Guterres, a career politician and diplomat, avoids direct confrontation with Trump. “It would be much better,” he admits, if the United States was committed, just as certain countries in Asia “stopped exporting coal.” But he clings to optimism:

“We see a lot of action from states, cities and the American business community that is producing many results. At the summit, we will have a governor of a State and very important businessmen. The experience is that governments sometimes arrive later than public opinion, but they end up changing,” he says.

The growing concern reflected in polls, major demonstrations and the emergence of youth icons such as Greta Thunberg are occurring in a context of strong political polarization.

The battle of the climate has not escaped the partisan struggle: while conservative forces question the emergency, the progressives have turned it into a flag.

“The polarization is not as strong in the climate as in other matters, such as migration, for example,” says Guterres.

“There are conservative forces that are very radical, also radical against climate action, but there are also more forces that understand that climate action is a part of their policy.”

“You cannot make the division between traditional left and right, especially in Europe, among those who are in favor or against climate action. More and more I see right-wing parties in Europe with a great understanding of the need for this action,” he insists.

In fact, it highlights the rise of environmental parties in recent elections and how only three European countries – Poland, Hungary and the Czech Republic – have opposed the objective of carbon neutrality in 2050.

Without entering into direct assessments of any country’s political proposals, the UN Secretary-General welcomes the momentum of economic transformation plans towards more sustainable models.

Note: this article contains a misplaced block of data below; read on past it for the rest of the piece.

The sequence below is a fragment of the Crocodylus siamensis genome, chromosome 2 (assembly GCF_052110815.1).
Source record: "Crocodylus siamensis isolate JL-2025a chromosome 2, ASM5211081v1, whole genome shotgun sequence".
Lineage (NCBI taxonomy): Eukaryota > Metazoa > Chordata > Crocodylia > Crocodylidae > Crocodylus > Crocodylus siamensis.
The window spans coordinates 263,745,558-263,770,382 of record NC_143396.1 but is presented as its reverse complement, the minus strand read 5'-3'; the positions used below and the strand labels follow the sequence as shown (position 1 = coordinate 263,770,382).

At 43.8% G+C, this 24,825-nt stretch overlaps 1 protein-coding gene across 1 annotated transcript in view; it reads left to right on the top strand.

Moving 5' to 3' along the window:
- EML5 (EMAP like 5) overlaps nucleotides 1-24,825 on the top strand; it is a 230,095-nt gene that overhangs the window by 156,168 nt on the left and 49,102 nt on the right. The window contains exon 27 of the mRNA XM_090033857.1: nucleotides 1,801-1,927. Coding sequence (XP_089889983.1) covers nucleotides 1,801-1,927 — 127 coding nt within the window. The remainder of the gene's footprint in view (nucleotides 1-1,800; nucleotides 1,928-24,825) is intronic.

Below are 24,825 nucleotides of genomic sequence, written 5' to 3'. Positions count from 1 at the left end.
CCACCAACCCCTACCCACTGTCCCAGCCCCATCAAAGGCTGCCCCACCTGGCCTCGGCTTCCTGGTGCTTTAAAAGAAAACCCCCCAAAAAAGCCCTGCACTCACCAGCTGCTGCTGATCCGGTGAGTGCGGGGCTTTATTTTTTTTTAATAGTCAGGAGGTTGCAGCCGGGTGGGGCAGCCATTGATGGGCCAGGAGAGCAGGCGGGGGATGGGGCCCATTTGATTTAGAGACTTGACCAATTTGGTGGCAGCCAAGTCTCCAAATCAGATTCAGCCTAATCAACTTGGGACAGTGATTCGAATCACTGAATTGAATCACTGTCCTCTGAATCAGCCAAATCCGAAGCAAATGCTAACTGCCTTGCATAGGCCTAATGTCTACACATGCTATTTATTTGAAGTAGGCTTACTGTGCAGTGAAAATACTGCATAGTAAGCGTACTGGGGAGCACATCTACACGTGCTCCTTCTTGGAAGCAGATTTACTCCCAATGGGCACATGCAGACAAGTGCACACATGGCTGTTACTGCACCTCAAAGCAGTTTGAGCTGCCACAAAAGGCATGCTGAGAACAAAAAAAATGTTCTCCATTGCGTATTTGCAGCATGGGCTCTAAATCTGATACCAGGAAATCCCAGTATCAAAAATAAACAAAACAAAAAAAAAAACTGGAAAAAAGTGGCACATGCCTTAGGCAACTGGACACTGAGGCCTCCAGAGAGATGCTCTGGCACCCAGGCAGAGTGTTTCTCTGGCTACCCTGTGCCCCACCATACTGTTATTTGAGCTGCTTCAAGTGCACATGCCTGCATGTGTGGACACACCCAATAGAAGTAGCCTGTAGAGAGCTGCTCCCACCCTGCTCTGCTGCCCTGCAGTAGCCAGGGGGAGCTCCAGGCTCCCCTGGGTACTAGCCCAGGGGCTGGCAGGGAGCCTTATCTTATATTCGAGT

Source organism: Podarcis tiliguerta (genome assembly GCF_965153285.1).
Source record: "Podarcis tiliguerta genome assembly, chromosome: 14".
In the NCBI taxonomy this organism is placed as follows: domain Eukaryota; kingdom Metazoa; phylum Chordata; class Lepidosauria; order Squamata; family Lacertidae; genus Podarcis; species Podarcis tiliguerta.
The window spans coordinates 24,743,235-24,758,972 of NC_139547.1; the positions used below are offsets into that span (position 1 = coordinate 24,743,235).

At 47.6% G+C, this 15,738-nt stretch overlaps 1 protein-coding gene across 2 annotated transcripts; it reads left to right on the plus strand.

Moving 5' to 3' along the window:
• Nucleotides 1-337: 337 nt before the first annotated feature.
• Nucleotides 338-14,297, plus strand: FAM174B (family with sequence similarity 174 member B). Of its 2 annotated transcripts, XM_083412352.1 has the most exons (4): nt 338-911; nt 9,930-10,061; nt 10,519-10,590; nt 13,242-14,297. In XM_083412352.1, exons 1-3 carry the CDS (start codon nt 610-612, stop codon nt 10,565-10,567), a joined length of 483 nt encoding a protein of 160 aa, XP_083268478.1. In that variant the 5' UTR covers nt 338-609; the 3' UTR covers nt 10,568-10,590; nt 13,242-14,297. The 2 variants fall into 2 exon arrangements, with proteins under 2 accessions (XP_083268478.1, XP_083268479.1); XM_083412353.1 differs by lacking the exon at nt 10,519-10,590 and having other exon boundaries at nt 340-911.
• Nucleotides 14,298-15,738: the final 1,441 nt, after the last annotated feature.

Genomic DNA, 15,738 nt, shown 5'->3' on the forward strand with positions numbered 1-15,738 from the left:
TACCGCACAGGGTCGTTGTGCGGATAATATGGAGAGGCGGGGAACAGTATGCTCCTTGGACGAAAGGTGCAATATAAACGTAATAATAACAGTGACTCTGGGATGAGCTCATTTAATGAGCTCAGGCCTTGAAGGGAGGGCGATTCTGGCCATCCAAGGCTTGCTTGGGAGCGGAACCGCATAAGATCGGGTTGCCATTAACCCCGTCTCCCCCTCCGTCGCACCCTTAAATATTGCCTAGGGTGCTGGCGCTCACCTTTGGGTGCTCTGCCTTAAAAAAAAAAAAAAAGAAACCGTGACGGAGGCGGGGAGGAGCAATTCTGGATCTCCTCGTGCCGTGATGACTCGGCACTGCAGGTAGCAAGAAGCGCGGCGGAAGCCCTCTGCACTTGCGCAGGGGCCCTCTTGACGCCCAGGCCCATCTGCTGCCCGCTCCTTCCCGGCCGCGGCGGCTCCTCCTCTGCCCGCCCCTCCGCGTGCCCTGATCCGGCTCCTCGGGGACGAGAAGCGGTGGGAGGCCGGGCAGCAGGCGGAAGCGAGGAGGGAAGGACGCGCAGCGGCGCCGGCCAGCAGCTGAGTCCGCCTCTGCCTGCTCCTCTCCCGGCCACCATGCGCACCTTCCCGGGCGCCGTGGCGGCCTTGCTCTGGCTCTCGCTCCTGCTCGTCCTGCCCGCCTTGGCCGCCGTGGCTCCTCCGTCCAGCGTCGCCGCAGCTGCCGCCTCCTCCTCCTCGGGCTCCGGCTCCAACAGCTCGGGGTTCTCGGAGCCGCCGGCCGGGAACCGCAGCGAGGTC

Many of them have been baptized with the Rooseveltian brand of the Green New Deal, as in the United States. There is a sharp criticism of frequent criticism of these programs: they are very expensive and more gradual approaches are necessary.

“What is the cost of natural disasters that are occurring? The biggest cost is to do nothing,” he emphasizes.

Guterres defends the impulse of fiscal reforms that favor change: “If we put a tax on coal and lower taxes on people’s income, everyone wins, the middle classes benefit more than anyone else. You can propose a green policy that at the same time obtains the support of the electorate ”. As Guterres himself describes it, the main weapon the UN intends to use against non-compliers is coercion, economic and political coercion.

“Who pays fossil fuel subsidies?” He continues. “We, who are the taxpayers, and I don’t want my tax money to increase the devastating action of the volcanoes or to end the glaciers.”

Of the risks, he insists, we no longer have to talk in the future tense, because “July has been the hottest month in history, we have had five years of temperature records, the highest CO² concentration …”. Guterres’s ignorance about the little role that CO2 plays in changing climate is amazing. Climate change cannot be measured according to the temperature readings of one summer or 10 summers. Scientists must look at historical readings that go back hundreds of years.

It is in this deceit that the UN and its political allies rely upon to prompt people to press governments. “The last heatwave in Europe killed many people, especially older people,” he warns. “We must make people understand that there is a climate emergency today, that the problem of climate change is today, that public health is threatened today, that the sea is rising today, that temperatures are already causing very serious problems”.

The same was said about global warming a few years back. Al Gore even made a movie about it and none of his ‘predictions’ came true. Hollywood has also made its part in trying to convince the world that humans are to blame for impending climate disasters and that we all must submit to the UN agenda in order to save the planet.

Ask yourself this question, how would the world be in 10 years if you could use only half of the oil or natural gas you use today? What would your life be like in 30 years without being able to use any oil and/or natural gas?

If you live in a developing country, will you be able to survive without energy?

Leave a Reply

Your email address will not be published. Required fields are marked *